(Comprehensive Guide to Short Stories, Critical Edition)

“’All You Zombies—’” takes full advantage of the cause-and-effect paradox inherent in the concept of time travel. The tale assumes not only the existence of time travel but also its necessity. To forestall the atomic destruction of the earth, for example, agents of the Temporal Bureau must selectively manipulate what becomes the past, taking care not to leave too many anachronisms. Temporal agents do not change the past, for that is impossible; rather, it is their hidden presence in past events that ensures that history turns out as it really does. For example, the intervention of a temporal agent turned what could have been the nuclear disintegration of New York into what became known as the Fizzle War of 1963. The Mistake of 1972 (which apparently led to forced labor and a shortage of food in 1974), however, did take place. It is history, and no temporal agent can undo it.

More temporal agents are needed to prevent another Mistake. Thus, the narrator is sent from 1993 back to 1970 to recruit a likely candidate: himself. Central to the fun of the story is the revelation of how significant a part the agent played in the very existence of the raw recruit. The recruit actually comes into the world as a baby girl, Jane. She is stolen from the hospital in 1945 by a mysterious man, the temporal agent, who places her as a foundling on the steps of an orphanage in Cleveland. Though she is determined to keep her virginity until she is married, Jane realizes after lonely years in the orphanage that her rather severe, mannish appearance will do little to attract a potential husband. The alternative is to enlist in W.E.N.C.H.E.S., the Women’s Emergency National Corps, Hospitality & Entertainment Section, to provide on-board relief of sexual tensions for pilots who must spend years in space. The Corps takes good care of its own, and many end up getting married to pilots.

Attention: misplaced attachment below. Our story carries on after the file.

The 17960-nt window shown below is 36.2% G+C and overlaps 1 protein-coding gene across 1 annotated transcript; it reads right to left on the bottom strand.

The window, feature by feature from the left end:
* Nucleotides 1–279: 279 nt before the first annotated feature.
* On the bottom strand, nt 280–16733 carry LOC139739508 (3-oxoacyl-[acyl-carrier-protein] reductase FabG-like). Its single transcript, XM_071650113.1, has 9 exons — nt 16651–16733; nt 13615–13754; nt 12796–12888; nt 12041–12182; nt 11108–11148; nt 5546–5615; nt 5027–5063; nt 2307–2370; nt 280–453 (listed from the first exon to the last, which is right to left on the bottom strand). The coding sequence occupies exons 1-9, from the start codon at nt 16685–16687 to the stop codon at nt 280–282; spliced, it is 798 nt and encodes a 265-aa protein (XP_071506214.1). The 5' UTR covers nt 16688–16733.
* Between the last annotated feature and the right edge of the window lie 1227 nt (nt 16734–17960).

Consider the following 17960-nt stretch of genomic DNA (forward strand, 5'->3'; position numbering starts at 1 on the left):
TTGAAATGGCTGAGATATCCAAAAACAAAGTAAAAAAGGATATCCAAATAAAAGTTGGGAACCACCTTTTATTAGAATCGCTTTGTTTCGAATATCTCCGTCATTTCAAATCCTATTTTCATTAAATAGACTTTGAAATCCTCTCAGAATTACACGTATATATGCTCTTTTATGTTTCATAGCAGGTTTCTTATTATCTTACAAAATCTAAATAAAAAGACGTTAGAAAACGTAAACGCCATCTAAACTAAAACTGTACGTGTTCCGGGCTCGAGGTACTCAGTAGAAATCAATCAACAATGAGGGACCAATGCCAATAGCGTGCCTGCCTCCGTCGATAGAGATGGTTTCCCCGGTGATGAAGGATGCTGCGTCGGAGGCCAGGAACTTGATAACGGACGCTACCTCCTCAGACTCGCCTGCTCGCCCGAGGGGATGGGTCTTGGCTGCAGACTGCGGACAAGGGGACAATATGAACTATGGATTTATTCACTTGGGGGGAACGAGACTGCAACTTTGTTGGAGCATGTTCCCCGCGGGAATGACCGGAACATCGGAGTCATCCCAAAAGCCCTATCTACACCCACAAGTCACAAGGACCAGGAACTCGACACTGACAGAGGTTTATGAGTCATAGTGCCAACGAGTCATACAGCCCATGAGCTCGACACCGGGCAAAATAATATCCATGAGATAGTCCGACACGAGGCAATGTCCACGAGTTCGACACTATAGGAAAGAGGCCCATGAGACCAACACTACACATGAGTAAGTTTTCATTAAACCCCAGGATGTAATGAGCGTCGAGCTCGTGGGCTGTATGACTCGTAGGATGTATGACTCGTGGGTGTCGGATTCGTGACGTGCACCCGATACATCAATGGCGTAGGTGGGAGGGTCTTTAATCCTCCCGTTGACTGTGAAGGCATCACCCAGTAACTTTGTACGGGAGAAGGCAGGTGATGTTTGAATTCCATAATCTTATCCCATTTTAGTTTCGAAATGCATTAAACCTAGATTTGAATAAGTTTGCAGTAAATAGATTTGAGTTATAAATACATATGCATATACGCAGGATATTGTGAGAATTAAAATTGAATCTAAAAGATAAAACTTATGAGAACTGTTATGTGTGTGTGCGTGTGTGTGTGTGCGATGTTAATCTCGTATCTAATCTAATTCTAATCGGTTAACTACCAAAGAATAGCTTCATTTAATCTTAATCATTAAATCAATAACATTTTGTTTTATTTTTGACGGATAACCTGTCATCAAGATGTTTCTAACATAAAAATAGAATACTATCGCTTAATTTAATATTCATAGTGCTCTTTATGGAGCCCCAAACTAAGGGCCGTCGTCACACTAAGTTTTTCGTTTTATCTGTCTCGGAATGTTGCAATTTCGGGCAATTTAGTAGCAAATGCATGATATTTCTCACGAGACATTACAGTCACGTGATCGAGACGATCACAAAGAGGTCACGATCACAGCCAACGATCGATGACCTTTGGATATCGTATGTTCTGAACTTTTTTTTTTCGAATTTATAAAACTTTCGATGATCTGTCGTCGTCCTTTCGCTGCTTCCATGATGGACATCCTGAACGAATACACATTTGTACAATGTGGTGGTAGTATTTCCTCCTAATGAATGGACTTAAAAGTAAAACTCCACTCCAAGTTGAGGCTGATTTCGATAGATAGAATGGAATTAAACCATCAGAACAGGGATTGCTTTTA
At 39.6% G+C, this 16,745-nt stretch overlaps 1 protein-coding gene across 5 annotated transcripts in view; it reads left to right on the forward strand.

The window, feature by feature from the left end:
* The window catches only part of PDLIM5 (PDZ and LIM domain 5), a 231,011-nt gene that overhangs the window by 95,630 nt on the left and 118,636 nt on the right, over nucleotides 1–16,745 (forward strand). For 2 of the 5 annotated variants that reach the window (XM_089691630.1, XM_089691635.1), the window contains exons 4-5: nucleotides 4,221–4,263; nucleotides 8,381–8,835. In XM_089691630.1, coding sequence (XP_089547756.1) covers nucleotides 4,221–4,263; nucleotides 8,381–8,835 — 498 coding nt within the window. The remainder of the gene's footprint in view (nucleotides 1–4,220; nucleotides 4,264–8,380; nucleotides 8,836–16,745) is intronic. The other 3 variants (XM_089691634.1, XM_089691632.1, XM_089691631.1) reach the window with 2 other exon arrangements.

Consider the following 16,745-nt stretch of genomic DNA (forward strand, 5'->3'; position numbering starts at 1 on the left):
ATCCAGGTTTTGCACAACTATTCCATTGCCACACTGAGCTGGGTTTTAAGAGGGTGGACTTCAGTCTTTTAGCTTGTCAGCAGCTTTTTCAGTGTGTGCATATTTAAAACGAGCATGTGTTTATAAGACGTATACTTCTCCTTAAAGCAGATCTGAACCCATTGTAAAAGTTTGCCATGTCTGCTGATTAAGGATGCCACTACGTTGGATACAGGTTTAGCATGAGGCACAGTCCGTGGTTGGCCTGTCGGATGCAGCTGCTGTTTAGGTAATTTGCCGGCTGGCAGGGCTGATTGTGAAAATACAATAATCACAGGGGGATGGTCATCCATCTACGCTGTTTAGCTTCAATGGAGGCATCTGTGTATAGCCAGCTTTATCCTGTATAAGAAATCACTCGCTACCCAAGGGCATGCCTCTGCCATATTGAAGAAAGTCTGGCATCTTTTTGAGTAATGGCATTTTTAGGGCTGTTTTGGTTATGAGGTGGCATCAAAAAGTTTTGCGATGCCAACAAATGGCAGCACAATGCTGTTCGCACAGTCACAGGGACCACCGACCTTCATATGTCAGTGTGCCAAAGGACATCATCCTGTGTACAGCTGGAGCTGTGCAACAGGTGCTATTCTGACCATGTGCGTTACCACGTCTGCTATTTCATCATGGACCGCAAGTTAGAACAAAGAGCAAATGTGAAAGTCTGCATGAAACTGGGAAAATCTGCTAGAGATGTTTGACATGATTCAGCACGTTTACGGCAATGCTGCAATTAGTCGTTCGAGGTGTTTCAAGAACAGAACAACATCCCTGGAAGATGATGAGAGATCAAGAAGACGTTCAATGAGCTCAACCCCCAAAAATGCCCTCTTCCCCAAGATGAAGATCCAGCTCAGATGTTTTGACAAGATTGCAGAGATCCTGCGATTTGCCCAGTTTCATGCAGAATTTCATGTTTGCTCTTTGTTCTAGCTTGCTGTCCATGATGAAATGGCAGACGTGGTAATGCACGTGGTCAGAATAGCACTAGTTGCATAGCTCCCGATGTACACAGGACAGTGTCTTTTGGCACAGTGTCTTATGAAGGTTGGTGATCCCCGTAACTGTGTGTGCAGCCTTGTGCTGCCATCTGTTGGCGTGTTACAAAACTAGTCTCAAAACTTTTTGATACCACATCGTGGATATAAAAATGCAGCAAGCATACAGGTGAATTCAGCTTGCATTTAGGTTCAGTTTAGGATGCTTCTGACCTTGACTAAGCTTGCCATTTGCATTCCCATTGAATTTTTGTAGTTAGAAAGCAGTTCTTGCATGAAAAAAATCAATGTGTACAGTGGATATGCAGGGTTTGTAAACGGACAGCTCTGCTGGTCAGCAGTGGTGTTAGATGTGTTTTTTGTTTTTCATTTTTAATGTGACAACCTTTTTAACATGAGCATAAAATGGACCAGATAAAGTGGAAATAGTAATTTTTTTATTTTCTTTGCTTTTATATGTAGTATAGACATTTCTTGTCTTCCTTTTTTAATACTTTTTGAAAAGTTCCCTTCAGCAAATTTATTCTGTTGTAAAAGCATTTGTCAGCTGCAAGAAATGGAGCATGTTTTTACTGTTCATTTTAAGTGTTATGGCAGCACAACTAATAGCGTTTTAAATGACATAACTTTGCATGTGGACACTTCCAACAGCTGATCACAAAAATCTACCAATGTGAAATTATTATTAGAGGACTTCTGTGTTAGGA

Jane’s dream, though, is shattered in 1963. She is seduced by a...

(The entire section is 804 words.)